This note sets out some headlines and analysis of ITK’s updated price forecasts for the National Electricity Market (NEM), which are based on a continuation – at least in the short term – of the recent themes that have dominated the market.
The ongoing rooftop solar penetration and the driving of midday prices towards zero in spring, which still provides more pricing power to thermal generation in winter.
An expectation that higher solar penetration of all sorts will somewhat mitigate traditional January and February price risk, notwithstanding the normally low wind speed and wind generation performance during really hot weather.
The below “equilibrium” pricing outlook is also driven by approximately 6GW of extra VRE (variable renewable energy) that is either yet to be fully commissioned, still under construction, or committed but not yet started construction.
Most of that capacity is in Queensland and NSW, and the biggest part (almost 50%) is in the very early stage, i.e. committed, and therefore won’t impact prices for a couple of years.
Even so, in total we see that new generation as contributing a further 18TWh, or close to 10% of NEM supply, and yet operational demand will, at best, show no more than 1% growth per year. So this, too, will put pricing pressure on all participants.
Near term inter state transmission issues also remain, and this has lead to sharp differentials between NSW and Victorian prices and to a lesser extent between QLD and NSW. NSW consumers and Victorian and South Australian generators are the losers near term.
Although thermal fuel prices, particularly coal ,are ridiculously high, we have only modestly moved up our NSW coal price assumption based on a view that new contracts will be of short duration (higher prices), but reflect incremental mining costs and the high ash, lower cost coal for which the generators were designed.
We expect thermal generators to operate in a more “campaign mode”, and we can already see pronounced daily thermal ramps in NSW, and these will get worse. As more batteries enter the system the competition for the remaining revenue pool when solar is not operating will start to intensify.
Batteries are incentivised probably more by the low midday prices than the high evening peaks, but in general if you were to unrealistically assume perfect foresight and that new supply has no impact on price, then there is enough margin to justify batteries – even if time shifting was the only revenue stream.
And this is the key point: Even if the near term situation is unfavourable, prices are inherently self correcting.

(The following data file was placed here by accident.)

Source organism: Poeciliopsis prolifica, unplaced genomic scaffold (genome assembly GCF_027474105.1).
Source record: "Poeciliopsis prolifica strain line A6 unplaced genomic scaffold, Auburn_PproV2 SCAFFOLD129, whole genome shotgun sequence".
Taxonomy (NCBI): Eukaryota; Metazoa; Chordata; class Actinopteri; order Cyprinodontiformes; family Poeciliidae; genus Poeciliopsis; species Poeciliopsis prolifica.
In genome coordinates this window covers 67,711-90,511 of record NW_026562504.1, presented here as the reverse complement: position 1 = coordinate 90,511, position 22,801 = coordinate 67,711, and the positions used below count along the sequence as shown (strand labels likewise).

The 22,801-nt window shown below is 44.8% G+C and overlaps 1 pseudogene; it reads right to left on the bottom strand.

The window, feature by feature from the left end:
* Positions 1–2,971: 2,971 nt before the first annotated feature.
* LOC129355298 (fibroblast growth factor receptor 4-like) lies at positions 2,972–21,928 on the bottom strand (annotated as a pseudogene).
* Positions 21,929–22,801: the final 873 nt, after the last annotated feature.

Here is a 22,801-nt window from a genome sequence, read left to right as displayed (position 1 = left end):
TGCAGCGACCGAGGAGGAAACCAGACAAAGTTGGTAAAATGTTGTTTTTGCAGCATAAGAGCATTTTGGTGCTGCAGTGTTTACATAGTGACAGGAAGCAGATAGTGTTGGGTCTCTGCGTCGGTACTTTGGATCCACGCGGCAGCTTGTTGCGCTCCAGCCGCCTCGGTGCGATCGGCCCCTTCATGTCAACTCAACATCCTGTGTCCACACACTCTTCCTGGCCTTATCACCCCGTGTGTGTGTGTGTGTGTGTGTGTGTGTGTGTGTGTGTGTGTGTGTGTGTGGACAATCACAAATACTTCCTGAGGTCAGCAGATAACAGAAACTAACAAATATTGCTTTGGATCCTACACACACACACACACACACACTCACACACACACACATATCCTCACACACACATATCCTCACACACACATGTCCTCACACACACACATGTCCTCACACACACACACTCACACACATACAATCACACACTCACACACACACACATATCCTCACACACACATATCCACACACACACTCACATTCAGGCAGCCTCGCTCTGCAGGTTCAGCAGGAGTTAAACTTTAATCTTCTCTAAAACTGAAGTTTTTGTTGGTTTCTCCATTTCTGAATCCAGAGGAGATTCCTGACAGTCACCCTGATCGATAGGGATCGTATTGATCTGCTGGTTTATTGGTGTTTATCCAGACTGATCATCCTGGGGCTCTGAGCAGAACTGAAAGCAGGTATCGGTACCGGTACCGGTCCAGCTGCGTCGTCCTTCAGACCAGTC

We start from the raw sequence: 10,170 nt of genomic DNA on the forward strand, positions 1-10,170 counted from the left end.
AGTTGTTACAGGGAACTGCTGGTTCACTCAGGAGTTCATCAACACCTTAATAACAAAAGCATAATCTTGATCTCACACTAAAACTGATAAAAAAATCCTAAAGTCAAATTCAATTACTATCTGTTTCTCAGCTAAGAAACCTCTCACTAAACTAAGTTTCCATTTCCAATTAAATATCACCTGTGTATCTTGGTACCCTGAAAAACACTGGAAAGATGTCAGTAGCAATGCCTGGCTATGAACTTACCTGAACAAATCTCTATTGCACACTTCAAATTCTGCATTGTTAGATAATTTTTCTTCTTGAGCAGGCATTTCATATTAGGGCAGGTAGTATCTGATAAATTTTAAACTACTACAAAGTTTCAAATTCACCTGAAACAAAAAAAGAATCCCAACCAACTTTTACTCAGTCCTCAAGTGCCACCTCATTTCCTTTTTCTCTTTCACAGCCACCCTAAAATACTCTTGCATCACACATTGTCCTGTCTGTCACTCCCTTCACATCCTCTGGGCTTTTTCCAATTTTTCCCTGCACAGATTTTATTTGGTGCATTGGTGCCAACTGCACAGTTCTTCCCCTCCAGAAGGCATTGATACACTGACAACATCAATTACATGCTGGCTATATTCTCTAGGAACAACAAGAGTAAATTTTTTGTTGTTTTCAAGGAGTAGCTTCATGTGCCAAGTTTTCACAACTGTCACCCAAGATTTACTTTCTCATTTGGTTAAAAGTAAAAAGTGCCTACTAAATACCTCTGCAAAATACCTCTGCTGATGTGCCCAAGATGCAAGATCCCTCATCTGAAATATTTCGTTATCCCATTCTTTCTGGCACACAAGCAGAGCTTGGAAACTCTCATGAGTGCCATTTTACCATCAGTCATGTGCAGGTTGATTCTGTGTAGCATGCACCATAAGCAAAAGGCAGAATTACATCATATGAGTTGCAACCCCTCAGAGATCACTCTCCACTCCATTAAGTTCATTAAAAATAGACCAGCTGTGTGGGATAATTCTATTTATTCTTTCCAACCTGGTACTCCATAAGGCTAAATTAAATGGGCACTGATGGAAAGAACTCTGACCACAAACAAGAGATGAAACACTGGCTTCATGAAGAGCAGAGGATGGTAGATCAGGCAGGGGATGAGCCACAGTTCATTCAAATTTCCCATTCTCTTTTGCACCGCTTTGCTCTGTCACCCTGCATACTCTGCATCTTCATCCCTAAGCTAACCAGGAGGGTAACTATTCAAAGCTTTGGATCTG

That said, beyond the near term the obvious driver is supply procured by the NSW road map, including the 2GW of medium duration storage.
That supply, together with Snowy 2.0 when it eventually arrives and the two new gas plants in NSW, will lead to even more competition in the “power” market, probably contributing to early closure of more supply, and not just in NSW.
Rio Tinto’s decision to pursue carbon light supply to its QLD and NSW aluminium smelters is at once good news in terms of higher electricity demand but equally bad news for some thermal power stations, particularly Gladstone.
It’s likely that the closure of Gladstone, which ITK expects a little before 2030, will unlock substantial transmission access in central and North Queensland.
Below we show a few charts from our update. Clients get dashbords with detailed quarterly and annual flat, peak, solar DWA (dispatch weighted average) and wind DWA prices, along with detailed new supply estimates by developer, stage of construction, fuel and region.
We show average daily demand, price and supply by fuel based on a merit order model. We do not do sample demand for weather, nor do we forecast individual station output, nor forced unavailblity.
Pricing power of thermal generation is measured by cost gap from one fuel to the next and with the broad extent of competition within a fuel driving the amount of headroom we assume can be attained.
These parameters are regularly reassessed to reflect observed but inconsistent behavioural patterns. So called animal spirits or the lack of them and that from time to time parts of the industry may be trying assert leadership and at other times not.
David Leitch is a regular contributor to Renew Economy. He is principal at ITK, specialising in analysis of electricity, gas and decarbonisation drawn from 33 years experience in stockbroking research & analysis for UBS, JPMorgan and predecessor firms.